Id. The Supreme Court cautioned, however, that a party "may rely upon a program of protection only within the reasonable expectations of the program. . . . A [party] may not expect more than is offered. . . . He can only expect the benefits reasonably expected of the program as offered and that that program will be conducted with reasonable care." ld. (emphasis added).

Pennsylvania's narrow construction of Section 323 as articulated in Feld is particularly noticeable in the Superior Court's decision in Kerns v. Methodist Hosp., 393 Pa. Super. 533, 574 A.2d 1068 (Pa. Super. 1990). In Kerns, the plaintiff, a pizza delivery man, was assaulted and robbed when he returned to his car after delivering pizza to the nurses' residence located on the defendant hospital's grounds. See id. at 1071. The plaintiff asserted that the defendants' security measures were inadequate and that the defendants were negligent because the guard assigned to watch the closed circuit monitors did not notice the assault in progress or in time to prevent the assailants from attacking the plaintiff. See id. at 1078. The Superior Court affirmed the trial court's finding that the plaintiff failed to establish a genuine issue of material fact to preclude summary judgment on the negligent undertaking to provide security claim. See id. at 1076.

In particular, the court emphasized that the evidence presented by the plaintiff in opposition to the defendants' motion for summary judgment only established "that a different program of security than that actually in place ought to have been utilized . . . and that the one actually utilized was inadequate." Id. And, the Superior Court recognized that an argument that the program actually implemented was unreasonably inadequate is irrelevant to the type of reasonable care required with respect to the Feld Court's program of security discussion- which involved the exercise of care in conformity with the program as implemented. See id. at 1077.

Here, as to Lockheed, Plaintiffs have failed to present sufficient evidence to establish that Lockheed undertook a duty to prevent the workplace murder of Decedent by Zadolnny. Plaintiffs' evidence that Lockheed assumed a duty to protect Decedent relates to Lockheed's company policies to prevent workplace harassment. First, Plaintiffs identify a Lockheed Security Policy which states: "It is Lockheed Martin policy: to provide reasonable and adequate protection for all of its employees, equipment, facilities, proprietary information, and other assets." (Security Policy, ¶ 1.) Second, Plaintiffs point to an assumed duty to protect Decedent based on Lockheed's Harassment-Free Workplace Policy, which stated: "Lockheed Martin is committed to maintaining a work environment that is free of physical, psychological, and verbal harassment, or other abusive conduct." (Harassment-Free Workplace, ¶ 1.) Based on these statements of Lockheed policy, Plaintiffs argue that Lockheed, pursuant to Restatement (Second) Section 323, undertook "to render services to another which he should recognize as necessary for the protection of [Decedent.]" Restatement (Second) of Torts, § 323. Lockheed argues in opposition that these "policies did not promise to provide unlimited protection, nor would any reasonable employee have relied on them to do so." (Doc. 61.) Moreover, Lockheed asserts that the safety program "was two written policies that represented Lockheed's goal of a harassment and violence free workplace, not a promise to prevent the intentional criminal acts of a third-party." (Id.) The Court agrees with Lockheed. As to the Security Policy, although Plaintiffs argue that this established a broad policy to protect Decedent, Plaintiffs ignore the services with which the Security Policy provided:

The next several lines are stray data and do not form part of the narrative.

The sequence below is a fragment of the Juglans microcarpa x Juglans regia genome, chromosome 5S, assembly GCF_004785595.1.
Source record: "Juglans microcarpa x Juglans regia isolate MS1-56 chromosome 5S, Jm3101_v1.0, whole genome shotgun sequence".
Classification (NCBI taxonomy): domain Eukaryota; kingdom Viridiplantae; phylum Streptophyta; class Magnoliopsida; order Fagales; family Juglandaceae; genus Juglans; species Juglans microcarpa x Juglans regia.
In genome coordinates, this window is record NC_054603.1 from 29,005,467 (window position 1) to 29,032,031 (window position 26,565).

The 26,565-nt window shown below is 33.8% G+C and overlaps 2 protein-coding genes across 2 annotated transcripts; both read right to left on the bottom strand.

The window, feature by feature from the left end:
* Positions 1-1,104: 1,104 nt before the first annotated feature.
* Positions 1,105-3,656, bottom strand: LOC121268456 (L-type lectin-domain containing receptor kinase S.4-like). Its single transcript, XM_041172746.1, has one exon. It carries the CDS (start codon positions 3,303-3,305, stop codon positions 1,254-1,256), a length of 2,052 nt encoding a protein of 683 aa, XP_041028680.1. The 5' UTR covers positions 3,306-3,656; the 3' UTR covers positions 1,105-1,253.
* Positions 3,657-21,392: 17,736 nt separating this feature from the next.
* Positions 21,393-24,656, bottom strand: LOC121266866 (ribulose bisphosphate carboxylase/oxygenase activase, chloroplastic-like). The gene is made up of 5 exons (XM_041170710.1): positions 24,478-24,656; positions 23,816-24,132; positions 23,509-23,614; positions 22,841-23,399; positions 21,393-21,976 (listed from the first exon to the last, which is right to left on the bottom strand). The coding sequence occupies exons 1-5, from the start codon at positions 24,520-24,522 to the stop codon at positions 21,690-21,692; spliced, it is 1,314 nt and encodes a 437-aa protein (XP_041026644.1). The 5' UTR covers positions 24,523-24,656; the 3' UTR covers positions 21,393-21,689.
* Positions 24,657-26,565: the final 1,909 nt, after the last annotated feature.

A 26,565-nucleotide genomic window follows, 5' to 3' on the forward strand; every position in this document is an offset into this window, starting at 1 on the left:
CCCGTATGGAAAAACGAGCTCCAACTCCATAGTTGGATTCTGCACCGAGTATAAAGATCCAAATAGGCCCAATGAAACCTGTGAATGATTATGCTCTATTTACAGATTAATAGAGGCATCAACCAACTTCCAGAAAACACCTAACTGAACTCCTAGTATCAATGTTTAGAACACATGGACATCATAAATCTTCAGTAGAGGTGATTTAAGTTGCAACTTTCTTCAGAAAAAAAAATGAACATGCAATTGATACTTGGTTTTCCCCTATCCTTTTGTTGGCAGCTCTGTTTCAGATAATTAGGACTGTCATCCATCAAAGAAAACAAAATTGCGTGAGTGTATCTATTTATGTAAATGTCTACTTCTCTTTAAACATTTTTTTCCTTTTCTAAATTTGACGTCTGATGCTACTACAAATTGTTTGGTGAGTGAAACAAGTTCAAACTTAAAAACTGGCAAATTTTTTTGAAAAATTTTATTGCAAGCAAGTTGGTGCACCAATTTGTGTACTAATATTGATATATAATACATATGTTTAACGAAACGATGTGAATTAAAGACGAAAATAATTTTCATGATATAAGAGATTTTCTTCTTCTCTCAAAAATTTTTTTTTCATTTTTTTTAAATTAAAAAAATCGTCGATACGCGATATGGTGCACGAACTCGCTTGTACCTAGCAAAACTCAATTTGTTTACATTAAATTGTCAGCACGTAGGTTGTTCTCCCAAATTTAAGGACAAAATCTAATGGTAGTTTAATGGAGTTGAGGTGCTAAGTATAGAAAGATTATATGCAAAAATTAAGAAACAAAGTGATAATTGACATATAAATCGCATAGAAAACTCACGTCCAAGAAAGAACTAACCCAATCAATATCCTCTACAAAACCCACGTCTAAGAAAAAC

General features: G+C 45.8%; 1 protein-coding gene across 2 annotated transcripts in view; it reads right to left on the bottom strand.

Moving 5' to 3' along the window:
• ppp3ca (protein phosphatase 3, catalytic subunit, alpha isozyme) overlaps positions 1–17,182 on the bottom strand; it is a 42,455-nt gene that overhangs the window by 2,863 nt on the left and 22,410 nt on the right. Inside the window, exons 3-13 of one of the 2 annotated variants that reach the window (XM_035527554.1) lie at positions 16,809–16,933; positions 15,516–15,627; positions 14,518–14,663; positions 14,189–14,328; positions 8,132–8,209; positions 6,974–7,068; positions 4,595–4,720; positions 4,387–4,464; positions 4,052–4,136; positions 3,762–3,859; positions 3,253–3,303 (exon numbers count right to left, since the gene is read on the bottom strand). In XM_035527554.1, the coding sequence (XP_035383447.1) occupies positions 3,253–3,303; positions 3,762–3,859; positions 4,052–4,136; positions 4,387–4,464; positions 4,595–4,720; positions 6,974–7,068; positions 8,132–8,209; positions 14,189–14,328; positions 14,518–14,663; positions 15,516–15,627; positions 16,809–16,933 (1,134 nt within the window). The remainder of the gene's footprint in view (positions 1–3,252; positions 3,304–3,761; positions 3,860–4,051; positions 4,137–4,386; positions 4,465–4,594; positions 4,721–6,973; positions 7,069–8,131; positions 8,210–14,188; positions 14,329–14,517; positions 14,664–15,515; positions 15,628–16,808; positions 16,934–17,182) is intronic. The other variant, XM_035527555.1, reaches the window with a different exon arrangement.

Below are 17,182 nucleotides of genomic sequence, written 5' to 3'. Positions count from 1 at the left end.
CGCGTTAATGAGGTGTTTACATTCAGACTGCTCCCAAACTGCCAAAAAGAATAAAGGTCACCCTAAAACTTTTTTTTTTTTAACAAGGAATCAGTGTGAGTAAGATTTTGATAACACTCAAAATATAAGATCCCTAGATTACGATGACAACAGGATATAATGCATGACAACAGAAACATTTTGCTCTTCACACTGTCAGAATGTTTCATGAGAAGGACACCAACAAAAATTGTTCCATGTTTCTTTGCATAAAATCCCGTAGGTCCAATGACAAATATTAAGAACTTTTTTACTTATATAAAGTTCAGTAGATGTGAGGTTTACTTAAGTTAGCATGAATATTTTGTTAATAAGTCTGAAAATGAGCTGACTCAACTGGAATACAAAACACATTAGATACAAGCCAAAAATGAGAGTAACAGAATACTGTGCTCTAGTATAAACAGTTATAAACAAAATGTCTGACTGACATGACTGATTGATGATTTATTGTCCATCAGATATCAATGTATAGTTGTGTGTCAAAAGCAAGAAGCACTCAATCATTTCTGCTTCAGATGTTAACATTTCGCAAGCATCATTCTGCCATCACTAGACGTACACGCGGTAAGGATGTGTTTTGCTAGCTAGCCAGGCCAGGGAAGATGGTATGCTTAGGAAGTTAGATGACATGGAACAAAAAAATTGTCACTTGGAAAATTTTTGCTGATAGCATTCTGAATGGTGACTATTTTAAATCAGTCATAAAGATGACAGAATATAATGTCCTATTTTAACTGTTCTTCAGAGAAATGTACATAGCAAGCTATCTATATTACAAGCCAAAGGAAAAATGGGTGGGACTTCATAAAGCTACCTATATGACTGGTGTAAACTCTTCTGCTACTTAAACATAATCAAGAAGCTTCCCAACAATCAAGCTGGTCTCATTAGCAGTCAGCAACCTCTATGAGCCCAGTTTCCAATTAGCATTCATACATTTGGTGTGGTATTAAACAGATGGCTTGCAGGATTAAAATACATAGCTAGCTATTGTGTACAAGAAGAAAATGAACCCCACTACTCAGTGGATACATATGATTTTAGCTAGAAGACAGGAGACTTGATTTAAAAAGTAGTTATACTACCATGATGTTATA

* maintain, sponsor and verify facility clearances;

* process and maintain DoD security clearances;

* process outgoing domestic (U.S.) and international visit requests;

* report adverse information to the U.S. government as required;

* maintain government security office information;

* provide security briefings; and

* administer Lockheed Martin's records in the Joint Personnel Adjudication System (JPAS)- the U.S. government's security clearance system of record.

(Security Policy, ¶ 2.5.) Based on these specific security services identified as being provided by the Lockheed Martin Security Policy, Decedent could not rely on the Security Policy to provide protection from Zadolnny's criminal actions. As the Supreme Court cautioned in Feld, a party "may rely upon a program of protection only within the reasonable expectations of the program." Feld, 485 A.2d at 747. This principle is particularly apt in this case, as the above-quoted excerpts of the Security Policy make clear that its purpose was to protect Lockheed's facilities and employees from outside threats, specifically those related to security clearances. Indeed, the Security Policy does not state that Lockheed undertook to protect its employees from the criminal actions of co-workers or the employees of independent contractors. In that regard, Decedent could only expect the reasonable benefits of the Lockheed Martin Security Policy as offered, none of which related to protecting Decedent from the criminal conduct of its employees. As such, the Security Policy did not evince an undertaking of a legal duty by Lockheed to protect Decedent from the criminal actions of Zadolnny.

Second, Plaintiffs assert that Lockheed, by adopting its Harassment-Free Workplace Policy, undertook to protect Decedent from the physical harm caused by Zadolnny. (Harassment-Free Workplace.) The Harassment-Free Workplace Policy provides that "Lockheed Martin is committed to maintaining a work environment that is free of physical, psychological, and verbal harassment, or other abusive conduct." (Id. ¶ 1.)*fn7 Here, Lockheed's policy clearly indicates a goal of preventing workplace harassment and abusive conduct. And, in meeting that goal, Lockheed's stated policy provides for the reporting procedure employees and supervisors should follow when an incident of harassment is suspected or known.